In the Mobile Bay area of the Gulf of Mexico, occurrence of unique mineral scales in producing wells and flow lines has been a challenge to maintaining normal oil and gas production; and it has a high impact on operation cost. In addition to common scales (calcium carbonate and barium sulfate), the produced water often has a tendency of forming "exotic" scales, such as calcium fluoride, zinc sulfide and lead sulfide, which can cause plugging of subsea safety valves, and restrictions in the production flow lines, production headers and surface vessels. Furthermore, the problem has been compounded with the harsh system conditions (high temperatures, and high TDS and high calcium brines). This paper describes a successful scale inhibition program that has been developed from a careful analysis of the system and nature of the problem, a comprehensive laboratory product development and evaluation, and the implementation of the chemical treatment in the field.


The concerned fields in Mobile Bay produce gas and gas condensate from the Norphlet trend1, a complex and mineral rich sandstone formation. The gas and condensate are produced from very hot wells (>400°F @ bottomhole). The formation brines typically contain a very high amount of total dissolved solids (TDS), often in excess of 250 grams per liter. Scaling ions such as barium (Ba2+), calcium (Ca2+), sulfate (SO42-) and hydrogen carbonate (bicarbonate, HCO3-) naturally occur in the formation and are produced in the brines. The scaling ions then deposit scale throughout the system, as a result of either temperature decrease (barium sulfate) or pressure decrease (calcium carbonate) from the well bottomhole to the wellhead, and finally to the arrival on the surface. Unique to these fields, the formation also produces naturally occurring fluoride ions (F-), and as fluid temperature decreases, fluoride and calcium ions together form calcium fluoride (CaF2) scale, an extremely insoluble deposit (less soluble than barium sulfate). The deposition of calcium fluoride along with barium sulfate (BaSO4) and calcium carbonate (CaCO3) has created a major production problem in these fields. The scale deposition has resulted in jamming of the surface controlled subsea surface safety valve (SCSSV) in the producing wells, restrictions in the production flow lines and production headers, and malfunction in the surface equipment.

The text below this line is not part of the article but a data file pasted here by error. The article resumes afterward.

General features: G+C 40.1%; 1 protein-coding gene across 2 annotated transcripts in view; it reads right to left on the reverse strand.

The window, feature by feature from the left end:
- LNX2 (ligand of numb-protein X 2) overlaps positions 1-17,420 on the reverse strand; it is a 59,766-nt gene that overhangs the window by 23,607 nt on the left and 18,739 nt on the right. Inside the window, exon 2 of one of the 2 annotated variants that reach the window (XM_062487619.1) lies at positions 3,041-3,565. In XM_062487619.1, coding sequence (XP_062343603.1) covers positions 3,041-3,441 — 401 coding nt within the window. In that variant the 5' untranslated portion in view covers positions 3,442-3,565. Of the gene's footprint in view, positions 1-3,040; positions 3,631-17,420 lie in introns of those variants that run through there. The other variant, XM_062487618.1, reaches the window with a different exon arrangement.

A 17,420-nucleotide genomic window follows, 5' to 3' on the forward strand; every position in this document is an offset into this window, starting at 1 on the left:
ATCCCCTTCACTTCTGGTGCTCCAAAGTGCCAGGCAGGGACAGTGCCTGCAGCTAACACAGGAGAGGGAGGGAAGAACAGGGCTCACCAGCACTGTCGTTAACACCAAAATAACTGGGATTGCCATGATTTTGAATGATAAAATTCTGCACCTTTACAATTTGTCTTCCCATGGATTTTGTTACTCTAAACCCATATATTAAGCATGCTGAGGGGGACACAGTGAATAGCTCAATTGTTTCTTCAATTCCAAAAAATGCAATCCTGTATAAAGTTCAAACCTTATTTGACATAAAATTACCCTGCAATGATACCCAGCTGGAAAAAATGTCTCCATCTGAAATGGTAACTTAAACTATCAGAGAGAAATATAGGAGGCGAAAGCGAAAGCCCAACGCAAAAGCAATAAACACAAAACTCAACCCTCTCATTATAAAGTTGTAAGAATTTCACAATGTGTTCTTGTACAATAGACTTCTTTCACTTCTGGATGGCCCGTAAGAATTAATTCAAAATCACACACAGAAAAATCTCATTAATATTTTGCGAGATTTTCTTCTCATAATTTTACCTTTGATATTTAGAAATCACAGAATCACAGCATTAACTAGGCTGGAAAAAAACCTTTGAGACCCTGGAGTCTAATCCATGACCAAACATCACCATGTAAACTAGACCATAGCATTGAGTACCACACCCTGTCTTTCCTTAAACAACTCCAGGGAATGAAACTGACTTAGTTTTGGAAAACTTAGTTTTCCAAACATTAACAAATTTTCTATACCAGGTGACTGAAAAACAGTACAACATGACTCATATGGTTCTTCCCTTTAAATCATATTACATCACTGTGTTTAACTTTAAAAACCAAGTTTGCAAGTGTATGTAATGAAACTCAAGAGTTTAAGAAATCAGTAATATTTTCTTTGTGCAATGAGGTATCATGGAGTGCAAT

The previous scale inhibition program, including continuous injection of a scale inhibitor into the producing wells at the SCSSVs, at the wellheads, and at the production headers, did not appear to achieve complete inhibition of scale deposition in the system. Worse, in the recent years, four capillary tubings used for scale inhibitor injection into the wellbore at the SCSSVs were plugged, and two scale inhibitor injection lines to the wellheads were plugged at the check valve entering the wells.

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